In this case, Cundari built a game App that provides an incentive for kids to track how they are feeling.  Currently, there are more systems that require the updates to be done in journals. And, as we’ve all experienced with journals as kids, we didn’t usually do such a great job of remembering to make our entries.  When it has to do with a person’s health, the mechanics of entry and remembering to do so are not much easier – but they are that much more important. Pain Squad provides a fun way for kids to keep up with something that isn’t that fun – logging the level of pain they are experiencing.

While agencies have been doing Pro Bono work for as long as there have been agencies, they are usually not thought of as capability development opportunities. Often, the agencies aren’t even asked to do these things because it is not thought to be something they offer.  In many other instances, agencies won’t engage in it for fear of putting something sub-standard out there. And probably the biggest reason that companies shy away from Pro Bono work is because they don’t want to take away from their “paying-gig” resources.

I’m not saying that agencies or companies step so far outside of their wheelhouse to the point that they might offer a sub-standard product.  And I’m certainly not suggesting that agencies “experiment” on Pro Bono products in ways that are foolhardy or detrimental to either organization. I’m suggesting that more companies develop products and offer either the entire product or sub-sets to charities or organizations as a way to give back. Though the elements of research should never be the main reason for doing this, that research of both the usage of your product and the setting of process could be a huge by-product of the experience. That by-product could lead to much bigger things for your company and the organization you are helping.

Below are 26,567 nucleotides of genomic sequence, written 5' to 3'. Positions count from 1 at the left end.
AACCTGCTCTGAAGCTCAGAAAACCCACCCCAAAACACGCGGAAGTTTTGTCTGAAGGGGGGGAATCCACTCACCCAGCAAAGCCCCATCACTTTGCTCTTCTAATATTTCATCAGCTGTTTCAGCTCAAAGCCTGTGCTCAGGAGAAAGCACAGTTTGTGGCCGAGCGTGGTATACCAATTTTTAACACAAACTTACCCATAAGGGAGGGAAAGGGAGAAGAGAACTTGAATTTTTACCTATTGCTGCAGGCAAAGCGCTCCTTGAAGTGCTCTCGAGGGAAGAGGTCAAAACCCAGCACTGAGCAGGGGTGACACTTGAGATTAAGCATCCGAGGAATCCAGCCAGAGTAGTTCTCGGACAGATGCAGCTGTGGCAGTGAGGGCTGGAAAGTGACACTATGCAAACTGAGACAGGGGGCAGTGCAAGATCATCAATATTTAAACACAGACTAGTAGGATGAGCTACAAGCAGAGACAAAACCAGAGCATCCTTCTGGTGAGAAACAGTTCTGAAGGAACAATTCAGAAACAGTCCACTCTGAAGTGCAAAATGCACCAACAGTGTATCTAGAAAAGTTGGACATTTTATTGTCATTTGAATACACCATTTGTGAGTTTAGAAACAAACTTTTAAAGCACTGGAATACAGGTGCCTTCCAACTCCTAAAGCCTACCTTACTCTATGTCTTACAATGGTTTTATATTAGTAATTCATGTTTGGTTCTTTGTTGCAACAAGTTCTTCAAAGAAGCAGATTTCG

It is a sensitive proposition to do Pro Bono work – especially when you hear horror stories about the volunteer work being a larger drain on resources than the paying gigs.  That’s why you’ve got to be strategic in what you offer to do and who you offer to do it for.  While many elements are the same as other client-vendor relationships, Pro Bono work can easily get mired in that grey area. Make sure expectations are set both externally and internally so that no part of the process leads to disappointment.

If done properly, the possibilities for the endeavor’s partners are endless if done correctly and for the right reasons. Not only are organizations helped, but the people who benefit the most are the ones who need help the most. If it makes sense, jump at the chance to make a difference. And who knows?  Perhaps a solid byproduct will be the uplift in your bottom line.

Stark Opportunities For Companies To Help Pay It Forward

Last night, I was given the option of “rounding up” on my bill at Lucille’s Smokehouse Bar-B-Que as a donation to charity – and I jumped at the opportunity. In addition to being thankful for being given the opportunity to give, I wondered if it is helping from a business perspective as a builder of loyalty.  It seems to play no part in their marketing as an opportunity to draw in new customers, but what if it did?  Looking at this and some other recent opportunities to pay it forward – like Jonathan Stark’s Starbucks card – poses the question of whether establishing or promoting simple ways to pay it forward can make a difference to a company’s bottom line in a positive way.

Round It Up America is a program that works with companies to allow customers to effectively and easily donate some change with every purchase.  The program was formed by the chain, The Yard House, in 2009 and has been slowly adding other restaurant partners since then.  They are currently represented through seven restaurant chains in roughly a dozen states.  It seems like a strong program that benefits the local communities where the restaurants are actually located with a reserve kept for national emergencies. I couldn’t find any proof that any of the chains were actively promoting the partnership beyond the mention on the receipt, inclusion in a simple press release or listing on Round It Up America’s site.